Jakobson was especially involved with Khlebnikov’s work, and his essay, “The Newest Russian Poetry: Velimir Xlebnikov”12explains his basic ideas with reference to Khlebnikov’s work. Jakobson takes the idea of the self-sufficient word to develop a definition of poetry, and the nature of literary scholarship:
[…] and poetry is the formulation of the self-sufficient, “selfsome,” word, as Xlebnikov puts it.

Poetry is language in its aesthetic function.

Thus the subject of literary scholarship is not literature but literariness (literaturnost’), that is, that which makes of a given work a work of literature.13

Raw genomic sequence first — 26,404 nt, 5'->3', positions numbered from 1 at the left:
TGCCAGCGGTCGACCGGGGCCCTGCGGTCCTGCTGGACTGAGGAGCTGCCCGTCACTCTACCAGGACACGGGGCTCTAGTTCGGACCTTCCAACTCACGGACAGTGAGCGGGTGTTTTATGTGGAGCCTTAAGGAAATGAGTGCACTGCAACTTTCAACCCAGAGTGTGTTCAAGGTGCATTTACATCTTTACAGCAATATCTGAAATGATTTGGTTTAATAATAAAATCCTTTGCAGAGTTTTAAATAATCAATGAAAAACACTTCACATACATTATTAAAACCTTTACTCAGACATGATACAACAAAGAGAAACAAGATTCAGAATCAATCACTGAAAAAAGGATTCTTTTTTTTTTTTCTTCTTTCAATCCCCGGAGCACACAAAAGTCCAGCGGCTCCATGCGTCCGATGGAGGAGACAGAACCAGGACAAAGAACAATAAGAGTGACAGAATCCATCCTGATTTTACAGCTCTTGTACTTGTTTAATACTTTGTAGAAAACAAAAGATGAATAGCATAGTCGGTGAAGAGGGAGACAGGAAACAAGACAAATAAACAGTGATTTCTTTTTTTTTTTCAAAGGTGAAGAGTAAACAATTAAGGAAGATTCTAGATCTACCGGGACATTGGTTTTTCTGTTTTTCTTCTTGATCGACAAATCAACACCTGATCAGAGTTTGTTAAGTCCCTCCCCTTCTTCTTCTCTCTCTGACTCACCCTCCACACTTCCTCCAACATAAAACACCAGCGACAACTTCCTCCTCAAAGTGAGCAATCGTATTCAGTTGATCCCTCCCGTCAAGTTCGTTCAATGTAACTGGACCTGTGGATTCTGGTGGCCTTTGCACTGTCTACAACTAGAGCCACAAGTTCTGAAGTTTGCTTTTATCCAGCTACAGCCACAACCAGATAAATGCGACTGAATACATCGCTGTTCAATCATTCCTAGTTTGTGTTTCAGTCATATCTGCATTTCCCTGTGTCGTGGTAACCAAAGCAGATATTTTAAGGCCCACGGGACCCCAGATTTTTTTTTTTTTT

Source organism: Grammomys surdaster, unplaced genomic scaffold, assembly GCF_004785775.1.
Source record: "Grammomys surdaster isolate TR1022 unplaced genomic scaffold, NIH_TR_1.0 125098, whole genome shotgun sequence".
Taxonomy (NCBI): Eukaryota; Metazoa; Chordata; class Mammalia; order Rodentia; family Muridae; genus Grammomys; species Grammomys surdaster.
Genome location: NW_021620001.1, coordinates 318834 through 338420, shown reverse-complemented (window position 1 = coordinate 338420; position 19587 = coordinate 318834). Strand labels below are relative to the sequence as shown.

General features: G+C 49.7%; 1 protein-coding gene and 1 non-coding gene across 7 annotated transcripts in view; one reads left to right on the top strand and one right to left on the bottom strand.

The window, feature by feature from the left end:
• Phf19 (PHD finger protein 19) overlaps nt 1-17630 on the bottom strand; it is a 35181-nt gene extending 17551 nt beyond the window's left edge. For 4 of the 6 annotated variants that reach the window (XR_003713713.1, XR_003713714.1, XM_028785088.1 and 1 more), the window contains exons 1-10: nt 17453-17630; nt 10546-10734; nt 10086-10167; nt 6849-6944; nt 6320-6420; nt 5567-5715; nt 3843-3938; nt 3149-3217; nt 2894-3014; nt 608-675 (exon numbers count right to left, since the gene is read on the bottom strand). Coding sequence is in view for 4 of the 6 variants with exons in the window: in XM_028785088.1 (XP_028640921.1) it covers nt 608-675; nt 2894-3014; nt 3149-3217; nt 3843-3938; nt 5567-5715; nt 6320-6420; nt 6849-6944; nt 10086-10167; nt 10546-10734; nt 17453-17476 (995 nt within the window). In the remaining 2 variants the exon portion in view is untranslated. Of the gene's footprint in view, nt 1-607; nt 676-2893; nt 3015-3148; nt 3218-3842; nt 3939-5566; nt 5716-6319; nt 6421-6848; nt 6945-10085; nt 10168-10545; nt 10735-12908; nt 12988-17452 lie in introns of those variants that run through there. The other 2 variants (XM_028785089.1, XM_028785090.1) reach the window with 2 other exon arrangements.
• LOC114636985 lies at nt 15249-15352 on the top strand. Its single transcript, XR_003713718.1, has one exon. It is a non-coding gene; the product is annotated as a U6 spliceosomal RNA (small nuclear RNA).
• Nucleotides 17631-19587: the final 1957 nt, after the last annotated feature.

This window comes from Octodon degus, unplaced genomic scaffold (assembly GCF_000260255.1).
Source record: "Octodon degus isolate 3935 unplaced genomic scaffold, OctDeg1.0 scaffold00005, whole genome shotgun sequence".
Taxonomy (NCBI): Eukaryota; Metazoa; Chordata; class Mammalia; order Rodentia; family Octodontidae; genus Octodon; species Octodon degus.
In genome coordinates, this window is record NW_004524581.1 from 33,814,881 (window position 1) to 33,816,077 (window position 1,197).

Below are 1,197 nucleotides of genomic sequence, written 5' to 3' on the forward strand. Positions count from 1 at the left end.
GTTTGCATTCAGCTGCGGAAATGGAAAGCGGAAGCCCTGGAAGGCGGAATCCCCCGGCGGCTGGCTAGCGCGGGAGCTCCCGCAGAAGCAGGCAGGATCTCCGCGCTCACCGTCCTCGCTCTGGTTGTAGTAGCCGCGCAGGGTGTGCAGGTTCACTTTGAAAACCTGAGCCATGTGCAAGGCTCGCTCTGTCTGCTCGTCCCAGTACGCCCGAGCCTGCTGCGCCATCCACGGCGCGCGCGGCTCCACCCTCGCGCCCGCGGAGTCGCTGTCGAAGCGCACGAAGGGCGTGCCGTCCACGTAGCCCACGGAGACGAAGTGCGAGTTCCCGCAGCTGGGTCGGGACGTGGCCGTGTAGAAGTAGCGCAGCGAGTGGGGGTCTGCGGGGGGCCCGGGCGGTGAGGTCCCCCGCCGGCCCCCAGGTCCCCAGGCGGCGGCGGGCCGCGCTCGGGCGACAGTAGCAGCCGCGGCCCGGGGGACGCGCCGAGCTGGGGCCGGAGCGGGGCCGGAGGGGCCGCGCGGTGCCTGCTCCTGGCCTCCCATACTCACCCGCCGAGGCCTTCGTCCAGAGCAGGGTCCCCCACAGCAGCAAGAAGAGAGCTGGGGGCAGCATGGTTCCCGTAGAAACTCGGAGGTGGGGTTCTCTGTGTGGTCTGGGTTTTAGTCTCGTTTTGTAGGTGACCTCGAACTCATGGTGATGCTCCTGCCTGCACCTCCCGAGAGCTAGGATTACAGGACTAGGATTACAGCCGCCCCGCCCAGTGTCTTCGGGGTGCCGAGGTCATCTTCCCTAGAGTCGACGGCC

This idea of literariness comes directly out of the reflexive nature of Futurist poetry. The techniques of this are also drawn out in the essay, with reference to Khlebnikov’s work. “In poetry[…] the operation of mechanical association [between signifier and signified] is reduced to a minimum, while the dissociation of verbal elements acquires great importance”14. Jakobson goes on from this point to demonstrate this point with examples of neologisms from Khlebnikov based on words with either identical roots but different formants (ie. prefixes, suffixes, etc.), and identical formants with different roots, which intensify this dissociation. In discussing Khlebnikov’s poetry in which “meaning is reduced in importance and euphonic constructions are created for their own sake”15, Jakobson arrives at the conclusion that the “language of poetry strives to reach, as a final limit, the phonetic, or rather – to the extent that such a purpose may be present – the euphonic phrase – in other words, a trans-sense speech”16.